Thomas Jefferson

So what was Thomas Jefferson’s “secret?” It was exercise. (how convenient for us, eh?) Furthermore, he was SERIOUS about it. Two-hours-a-day serious about it. Let this collection of his quotes on the matter educate and motivate you. Don’t cheat yourself by only reading a few short ones. Take 2 minutes and read them all. It’s interesting to read one’s perspective from so long ago, when horses instead of cars were used for transportation.


He warned against the gain of disease, and the loss of happiness – both results of avoiding exercise:


“Your love of repose will lead, in its progress, to a suspension of healthy exercise, a relaxation of mind, an indifference to everything around you, and finally to a debility of body, and hebetude of mind …”


He noticed that exercising people had better friendships:

“Exercise and application produce order in our affairs, health of body, chearfulness of mind, and these make us precious to our friends …”


He saw the decline in people’s health when replacing walking with “sitting” to get places:

“The Europeans value themselves on having subdued the horse to the uses of man. But I doubt whether we have not lost more than we have gained by the use of this animal. No one has occasioned so much the degeneracy of the human body. An Indian goes on foot nearly as far in a day, for a long journey, as an enfeebled white does on his horse, and he will tire the best horses. There is no habit you will value so much as that of walking far without fatigue.”


He purposely left time in the day for exercise:

“… leaving all the afternoon for exercise and recreation, which are as necessary as reading; I will rather say more necessary, because health is worth more than learning.”


He understood the influence of the body on the mind, and the mind’s dependence on the body:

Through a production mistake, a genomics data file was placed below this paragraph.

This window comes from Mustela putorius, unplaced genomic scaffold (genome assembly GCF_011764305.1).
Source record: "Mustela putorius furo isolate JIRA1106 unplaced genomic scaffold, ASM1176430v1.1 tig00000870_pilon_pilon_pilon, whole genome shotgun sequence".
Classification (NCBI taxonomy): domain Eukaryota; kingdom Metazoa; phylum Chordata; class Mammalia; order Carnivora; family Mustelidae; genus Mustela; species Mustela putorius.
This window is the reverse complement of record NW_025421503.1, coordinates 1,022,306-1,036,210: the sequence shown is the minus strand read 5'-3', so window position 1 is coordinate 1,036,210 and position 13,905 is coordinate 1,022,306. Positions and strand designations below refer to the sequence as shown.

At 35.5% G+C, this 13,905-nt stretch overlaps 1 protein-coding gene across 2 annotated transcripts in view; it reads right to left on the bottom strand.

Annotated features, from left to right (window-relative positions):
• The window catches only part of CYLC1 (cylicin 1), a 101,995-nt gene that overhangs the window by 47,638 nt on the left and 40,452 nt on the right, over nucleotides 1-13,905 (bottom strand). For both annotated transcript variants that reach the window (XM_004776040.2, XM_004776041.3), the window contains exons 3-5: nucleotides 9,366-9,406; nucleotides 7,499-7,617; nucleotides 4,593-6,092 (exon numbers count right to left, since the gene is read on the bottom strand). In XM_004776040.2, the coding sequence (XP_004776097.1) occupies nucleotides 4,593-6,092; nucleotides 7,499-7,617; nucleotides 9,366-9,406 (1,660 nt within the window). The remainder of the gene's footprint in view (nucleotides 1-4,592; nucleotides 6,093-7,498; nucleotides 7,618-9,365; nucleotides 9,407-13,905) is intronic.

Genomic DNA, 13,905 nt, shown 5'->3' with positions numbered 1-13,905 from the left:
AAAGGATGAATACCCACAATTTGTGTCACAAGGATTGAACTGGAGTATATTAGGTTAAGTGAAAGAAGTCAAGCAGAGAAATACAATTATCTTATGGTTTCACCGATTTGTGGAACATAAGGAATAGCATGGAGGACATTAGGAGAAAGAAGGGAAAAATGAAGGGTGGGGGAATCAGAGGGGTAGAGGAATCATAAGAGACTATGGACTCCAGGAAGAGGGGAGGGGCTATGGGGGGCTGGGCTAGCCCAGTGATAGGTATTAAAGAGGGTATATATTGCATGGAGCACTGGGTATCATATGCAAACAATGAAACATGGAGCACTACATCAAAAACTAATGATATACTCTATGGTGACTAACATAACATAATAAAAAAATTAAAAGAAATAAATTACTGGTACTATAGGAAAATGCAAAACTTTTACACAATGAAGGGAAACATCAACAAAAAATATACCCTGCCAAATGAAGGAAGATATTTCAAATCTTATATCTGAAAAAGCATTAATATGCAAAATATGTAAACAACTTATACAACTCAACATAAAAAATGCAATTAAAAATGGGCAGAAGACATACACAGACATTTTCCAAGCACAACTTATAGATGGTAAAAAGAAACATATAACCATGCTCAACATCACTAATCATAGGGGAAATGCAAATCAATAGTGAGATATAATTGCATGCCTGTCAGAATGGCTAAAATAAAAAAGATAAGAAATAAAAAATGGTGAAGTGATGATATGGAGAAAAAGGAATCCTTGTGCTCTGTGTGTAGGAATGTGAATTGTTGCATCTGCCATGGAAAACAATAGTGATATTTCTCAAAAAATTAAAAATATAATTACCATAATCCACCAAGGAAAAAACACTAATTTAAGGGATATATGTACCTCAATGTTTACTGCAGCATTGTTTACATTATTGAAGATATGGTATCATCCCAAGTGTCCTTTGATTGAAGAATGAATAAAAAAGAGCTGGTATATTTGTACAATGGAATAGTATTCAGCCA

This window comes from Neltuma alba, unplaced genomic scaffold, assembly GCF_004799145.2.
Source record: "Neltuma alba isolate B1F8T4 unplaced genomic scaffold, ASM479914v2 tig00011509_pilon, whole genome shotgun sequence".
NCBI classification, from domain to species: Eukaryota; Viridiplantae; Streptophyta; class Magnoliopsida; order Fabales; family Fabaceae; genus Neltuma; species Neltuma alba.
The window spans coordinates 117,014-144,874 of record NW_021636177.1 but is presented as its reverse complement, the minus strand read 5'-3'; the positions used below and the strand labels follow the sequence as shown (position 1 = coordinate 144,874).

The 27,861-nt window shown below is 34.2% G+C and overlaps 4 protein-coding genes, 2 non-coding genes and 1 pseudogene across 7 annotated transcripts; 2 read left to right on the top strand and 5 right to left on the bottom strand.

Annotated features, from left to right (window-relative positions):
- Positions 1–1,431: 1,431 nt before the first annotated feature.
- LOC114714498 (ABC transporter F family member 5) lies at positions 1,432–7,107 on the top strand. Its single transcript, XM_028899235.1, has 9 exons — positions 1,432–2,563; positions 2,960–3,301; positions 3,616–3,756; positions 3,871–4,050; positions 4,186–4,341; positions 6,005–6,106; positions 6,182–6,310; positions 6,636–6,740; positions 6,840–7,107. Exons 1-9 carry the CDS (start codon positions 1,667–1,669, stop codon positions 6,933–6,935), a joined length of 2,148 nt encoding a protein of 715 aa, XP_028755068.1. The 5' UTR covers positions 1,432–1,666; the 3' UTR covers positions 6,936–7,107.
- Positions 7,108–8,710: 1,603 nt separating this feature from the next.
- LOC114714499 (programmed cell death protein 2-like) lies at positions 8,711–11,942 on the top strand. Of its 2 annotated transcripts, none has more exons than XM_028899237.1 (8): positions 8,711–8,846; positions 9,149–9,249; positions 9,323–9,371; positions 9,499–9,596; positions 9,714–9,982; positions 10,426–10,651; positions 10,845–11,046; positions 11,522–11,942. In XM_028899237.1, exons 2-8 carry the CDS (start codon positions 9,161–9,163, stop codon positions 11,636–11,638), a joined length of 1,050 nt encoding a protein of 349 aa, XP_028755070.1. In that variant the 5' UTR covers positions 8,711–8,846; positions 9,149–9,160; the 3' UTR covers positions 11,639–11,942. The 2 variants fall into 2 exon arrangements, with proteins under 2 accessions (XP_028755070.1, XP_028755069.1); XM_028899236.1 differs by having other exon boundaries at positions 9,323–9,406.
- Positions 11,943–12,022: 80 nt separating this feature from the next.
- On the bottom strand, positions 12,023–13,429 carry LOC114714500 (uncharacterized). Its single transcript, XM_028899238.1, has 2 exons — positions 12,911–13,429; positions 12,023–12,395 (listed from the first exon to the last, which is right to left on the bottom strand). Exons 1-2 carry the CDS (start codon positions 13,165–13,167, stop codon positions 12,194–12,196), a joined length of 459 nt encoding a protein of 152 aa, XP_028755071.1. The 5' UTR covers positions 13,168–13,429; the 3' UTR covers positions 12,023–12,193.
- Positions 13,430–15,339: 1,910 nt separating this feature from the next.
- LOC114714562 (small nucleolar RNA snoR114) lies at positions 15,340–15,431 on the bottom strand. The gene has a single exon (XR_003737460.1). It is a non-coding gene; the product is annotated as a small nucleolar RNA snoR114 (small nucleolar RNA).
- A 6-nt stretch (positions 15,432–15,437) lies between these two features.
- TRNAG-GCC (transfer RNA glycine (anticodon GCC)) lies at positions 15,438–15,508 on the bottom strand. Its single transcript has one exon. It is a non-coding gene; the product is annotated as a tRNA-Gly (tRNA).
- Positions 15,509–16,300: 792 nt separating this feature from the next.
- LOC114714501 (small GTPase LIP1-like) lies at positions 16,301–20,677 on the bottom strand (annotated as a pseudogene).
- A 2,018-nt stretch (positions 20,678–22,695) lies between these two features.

“I give more time to exercise of the body than of the mind, believing it wholesome to both.”


He didn’t buy the popular misconceptions of the day regarding illness, and accepted no excuse not to exercise:

“Not less than two hours a day should be devoted to exercise, and the weather should be little regarded. A person not sick will not be injured by getting wet. It is but taking a cold bath, which never gives a cold to any one. Brute animals are the most healthy, and they are exposed to all weather, and of men, those are healthiest who are the most exposed. The recipe of those two descriptions of beings is simple diet, exercise and the open air, be it’s state what it will; and we may venture to say that this recipe will give health and vigor to every other description.”


He recognized the benefits of resistance training, and the response of a muscle group to challenge:

“Encourage all your virtuous dispositions, and exercise them whenever an opportunity arises, being assured that they will gain strength by exercise as a limb of the body does, and that exercise will make them habitual…Give about two of them [hours] every day to exercise; for health must not be sacrificed to learning. A strong body makes the mind strong …”


He was serious about his exercise, and recognized the importance of recording progress in even the simplest activity:

“I step a French mile of 1000 toises = 6408 Eng.f. in 1053 double steps. This yields 3f. & 1/2I. English to the step and 1735 steps to the mile. I walk a French mile in 17 1/2 minutes. A French mile is = 1.21 or 1 1/4 Eng. miles. I walk then at a rate of 4 3/20 miles or 4.mi.264 yards an hour. Walking moderately in the summer I walked a Fr. mile of 1000 T = 6408 f. in 1254. steps and in 26′. That gives 2.55 f. to the step and 2066 1/2 steps to the Eng. mile 1735 the brisk walk of winter 331… “


He gave great advice to those concerned about starting exercise, when they hadn’t done much before:

“No one knows, till he tries, how easily a habit of walking is acquired. A person who never walked three miles will in the course of a month become able to walk 15. or 20. without fatigue. I have known some great walkers and had particular accounts of many more; and I never knew or heard of one who was not healthy and long lived. This species of exercise therefore is much to be advised. Should you be disposed to try it, as your health has been feeble, it will be necessary for you to begin with a little, and to increase it by degrees.”


He knew that you had nothing to gain by skipping exercise:

“If the body be feeble, the mind will not be strong. The sovereign invigorator of the body is exercise …”


He had to tell people over and over again, because they either didn’t get it, or didn’t do it:

“I repeat my advice to take a great deal of exercise, and on foot. Health is the first requisite after morality.”